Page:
What might have been left of these illusory privacy rights have been further eroded by government intrusion into the monitoring of private individuals as released in the Edward Snowden documents and the advent of social media networks and search engines which have created an altered perception of online experiences by the active censorship of information and the subsequent creation of a business model that gathers information about people to sell to various businesses.
Peter Thiel has recently published an op-piece in the New York Times entitled: The Online Privacy Debate Won't End With Gawker. Having been outed as gay in 2007 by a Gawker editor before he had been ready to come out to the public, Mr. Thiel took 9 years to plan his revenge, and subsequently fund the lawsuit that would bring the publication down. Although one can certain agree with Mr. Thiel on the various injustices that gay men and women had to navigate through in the post-modern world, I wonder if Mr. Thiel realises that he has opened up the Pandora's box into the true, underlying intrusions of online privacy? From Facebook to Palantir, Mr. Thiel is making an argument against the various companies that have given him the power to take down a publication such as the Gawker. Although the particular case that Mr. Thiel had funded against the Gawker, already had legal precedents (i.e. "being photographed and filmed in a private place without consent"); his actions in the public eye have now cast a doubt upon the social networks and companies that have sold people's private information for a hefty sum.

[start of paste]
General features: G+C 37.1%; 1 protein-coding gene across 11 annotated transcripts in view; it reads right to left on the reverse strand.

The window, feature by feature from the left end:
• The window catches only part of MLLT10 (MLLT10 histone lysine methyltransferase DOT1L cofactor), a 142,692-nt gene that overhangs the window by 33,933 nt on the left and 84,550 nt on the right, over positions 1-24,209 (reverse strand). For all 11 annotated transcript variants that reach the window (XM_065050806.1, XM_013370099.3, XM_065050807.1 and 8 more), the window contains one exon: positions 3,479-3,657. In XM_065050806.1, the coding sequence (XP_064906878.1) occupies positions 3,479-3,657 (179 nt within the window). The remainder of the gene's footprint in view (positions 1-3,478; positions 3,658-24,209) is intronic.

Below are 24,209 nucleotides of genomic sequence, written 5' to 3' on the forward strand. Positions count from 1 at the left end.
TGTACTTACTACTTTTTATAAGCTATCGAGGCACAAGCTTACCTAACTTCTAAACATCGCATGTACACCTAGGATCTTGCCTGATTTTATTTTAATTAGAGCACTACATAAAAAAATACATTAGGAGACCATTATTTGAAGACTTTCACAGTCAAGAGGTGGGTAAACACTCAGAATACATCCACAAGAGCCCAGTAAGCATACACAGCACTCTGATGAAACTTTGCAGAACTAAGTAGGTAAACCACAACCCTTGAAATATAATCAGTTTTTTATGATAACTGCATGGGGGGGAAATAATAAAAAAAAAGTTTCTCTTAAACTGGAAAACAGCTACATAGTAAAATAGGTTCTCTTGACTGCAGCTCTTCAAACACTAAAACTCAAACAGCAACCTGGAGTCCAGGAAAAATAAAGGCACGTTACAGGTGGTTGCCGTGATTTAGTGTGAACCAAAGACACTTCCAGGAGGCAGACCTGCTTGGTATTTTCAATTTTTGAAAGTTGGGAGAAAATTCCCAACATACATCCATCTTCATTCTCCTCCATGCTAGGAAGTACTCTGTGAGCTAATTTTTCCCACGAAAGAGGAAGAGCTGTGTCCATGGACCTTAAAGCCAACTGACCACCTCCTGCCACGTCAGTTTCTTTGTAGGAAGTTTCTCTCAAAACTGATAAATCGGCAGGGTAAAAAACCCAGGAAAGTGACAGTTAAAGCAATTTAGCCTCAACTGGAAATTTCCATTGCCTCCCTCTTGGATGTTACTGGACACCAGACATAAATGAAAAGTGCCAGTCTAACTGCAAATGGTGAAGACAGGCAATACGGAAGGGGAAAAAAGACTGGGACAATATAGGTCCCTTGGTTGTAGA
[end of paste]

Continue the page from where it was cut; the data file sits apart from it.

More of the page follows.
Thomas Jefferson set a precedent in 1802 that a free press, even if one condemned him or personally attacked him, was a necessary evil for "newspapers without government." In 2016, two hundred and fourteen years later, Peter Thiel has set an entirely new precedent challenging that view.
Peter Thiel writes, "Gawker violated my privacy and cashed in on it." This is true, and one has to sympathise with Mr. Thiel. However, what if all the online users of Facebook and Google said the same thing? "Facebook violated my privacy and cashed in on it?" We could be in for a new revolution, one that puts privacy on the fast-track towards legal reform, and it could be that Mr. Thiel has unwittingly begun a dialogue into the end of social networks and companies like Google, Palantir, doubleclick and many others that financially benefit from tracking and selling users' private information. Amazon founder Jeff Bezos said recently at the Recode conference that "seek revenge and you should dig two graves, one for yourself."
Mr. Bezos has a lot written about him, and probably has developed a thick skin as a consequence. I, myself, probably haven't portrayed him in the best light in the past, but you have to admire a public figure and founder such as Jeff Bezos, who possesses that kind of cool, calm-and-collected Jeffersonian attitude towards the media.